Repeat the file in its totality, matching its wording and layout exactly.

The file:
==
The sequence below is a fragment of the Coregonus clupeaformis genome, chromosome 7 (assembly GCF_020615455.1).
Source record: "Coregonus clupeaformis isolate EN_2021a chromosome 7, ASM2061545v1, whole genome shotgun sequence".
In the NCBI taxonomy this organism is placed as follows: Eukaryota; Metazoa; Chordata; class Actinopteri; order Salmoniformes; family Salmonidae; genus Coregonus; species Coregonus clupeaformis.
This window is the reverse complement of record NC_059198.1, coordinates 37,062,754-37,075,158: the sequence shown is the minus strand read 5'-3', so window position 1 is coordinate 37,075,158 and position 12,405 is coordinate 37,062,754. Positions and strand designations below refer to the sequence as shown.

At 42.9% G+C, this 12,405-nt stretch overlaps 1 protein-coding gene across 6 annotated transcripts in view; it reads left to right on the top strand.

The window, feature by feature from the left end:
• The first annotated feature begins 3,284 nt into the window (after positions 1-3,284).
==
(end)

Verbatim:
The sequence below is a fragment of the Coregonus clupeaformis genome, chromosome 7 (assembly GCF_020615455.1).
Source record: "Coregonus clupeaformis isolate EN_2021a chromosome 7, ASM2061545v1, whole genome shotgun sequence".
In the NCBI taxonomy this organism is placed as follows: Eukaryota; Metazoa; Chordata; class Actinopteri; order Salmoniformes; family Salmonidae; genus Coregonus; species Coregonus clupeaformis.
This window is the reverse complement of record NC_059198.1, coordinates 37,062,754-37,075,158: the sequence shown is the minus strand read 5'-3', so window position 1 is coordinate 37,075,158 and position 12,405 is coordinate 37,062,754. Positions and strand designations below refer to the sequence as shown.

At 42.9% G+C, this 12,405-nt stretch overlaps 1 protein-coding gene across 6 annotated transcripts in view; it reads left to right on the top strand.

The window, feature by feature from the left end:
• The first annotated feature begins 3,284 nt into the window (after positions 1-3,284).